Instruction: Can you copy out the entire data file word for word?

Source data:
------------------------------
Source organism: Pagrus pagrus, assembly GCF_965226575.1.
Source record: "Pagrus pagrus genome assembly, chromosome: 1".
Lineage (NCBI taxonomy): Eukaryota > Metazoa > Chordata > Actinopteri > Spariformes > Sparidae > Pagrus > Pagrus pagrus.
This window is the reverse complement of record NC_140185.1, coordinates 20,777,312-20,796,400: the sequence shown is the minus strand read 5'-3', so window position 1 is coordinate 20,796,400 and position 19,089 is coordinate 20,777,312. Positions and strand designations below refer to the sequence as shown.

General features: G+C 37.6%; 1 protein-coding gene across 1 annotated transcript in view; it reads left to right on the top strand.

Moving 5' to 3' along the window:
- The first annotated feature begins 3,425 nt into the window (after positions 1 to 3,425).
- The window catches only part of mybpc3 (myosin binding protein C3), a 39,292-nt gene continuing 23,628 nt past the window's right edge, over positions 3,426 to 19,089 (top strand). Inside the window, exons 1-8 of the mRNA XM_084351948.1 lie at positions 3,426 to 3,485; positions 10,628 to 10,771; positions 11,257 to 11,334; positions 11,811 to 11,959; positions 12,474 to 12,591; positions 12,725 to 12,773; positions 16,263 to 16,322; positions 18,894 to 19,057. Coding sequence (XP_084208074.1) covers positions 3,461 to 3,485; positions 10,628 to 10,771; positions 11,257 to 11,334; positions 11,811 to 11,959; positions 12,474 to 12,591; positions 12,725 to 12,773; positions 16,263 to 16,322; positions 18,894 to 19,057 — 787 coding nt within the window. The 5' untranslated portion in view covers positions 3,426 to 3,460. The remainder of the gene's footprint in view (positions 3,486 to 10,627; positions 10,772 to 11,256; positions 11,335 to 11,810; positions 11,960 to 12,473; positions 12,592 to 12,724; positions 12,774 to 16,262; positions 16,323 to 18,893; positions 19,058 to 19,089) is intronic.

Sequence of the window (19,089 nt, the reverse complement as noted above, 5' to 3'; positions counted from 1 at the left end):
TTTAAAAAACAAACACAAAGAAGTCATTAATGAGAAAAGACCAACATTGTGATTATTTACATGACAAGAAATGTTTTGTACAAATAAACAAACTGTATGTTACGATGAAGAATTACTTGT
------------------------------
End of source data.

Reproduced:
Source organism: Pagrus pagrus, assembly GCF_965226575.1.
Source record: "Pagrus pagrus genome assembly, chromosome: 1".
Lineage (NCBI taxonomy): Eukaryota > Metazoa > Chordata > Actinopteri > Spariformes > Sparidae > Pagrus > Pagrus pagrus.
This window is the reverse complement of record NC_140185.1, coordinates 20,777,312-20,796,400: the sequence shown is the minus strand read 5'-3', so window position 1 is coordinate 20,796,400 and position 19,089 is coordinate 20,777,312. Positions and strand designations below refer to the sequence as shown.

General features: G+C 37.6%; 1 protein-coding gene across 1 annotated transcript in view; it reads left to right on the top strand.

Moving 5' to 3' along the window:
- The first annotated feature begins 3,425 nt into the window (after positions 1 to 3,425).
- The window catches only part of mybpc3 (myosin binding protein C3), a 39,292-nt gene continuing 23,628 nt past the window's right edge, over positions 3,426 to 19,089 (top strand). Inside the window, exons 1-8 of the mRNA XM_084351948.1 lie at positions 3,426 to 3,485; positions 10,628 to 10,771; positions 11,257 to 11,334; positions 11,811 to 11,959; positions 12,474 to 12,591; positions 12,725 to 12,773; positions 16,263 to 16,322; positions 18,894 to 19,057. Coding sequence (XP_084208074.1) covers positions 3,461 to 3,485; positions 10,628 to 10,771; positions 11,257 to 11,334; positions 11,811 to 11,959; positions 12,474 to 12,591; positions 12,725 to 12,773; positions 16,263 to 16,322; positions 18,894 to 19,057 — 787 coding nt within the window. The 5' untranslated portion in view covers positions 3,426 to 3,460. The remainder of the gene's footprint in view (positions 3,486 to 10,627; positions 10,772 to 11,256; positions 11,335 to 11,810; positions 11,960 to 12,473; positions 12,592 to 12,724; positions 12,774 to 16,262; positions 16,323 to 18,893; positions 19,058 to 19,089) is intronic.

Sequence of the window (19,089 nt, the reverse complement as noted above, 5' to 3'; positions counted from 1 at the left end):
TTTAAAAAACAAACACAAAGAAGTCATTAATGAGAAAAGACCAACATTGTGATTATTTACATGACAAGAAATGTTTTGTACAAATAAACAAACTGTATGTTACGATGAAGAATTACTTGT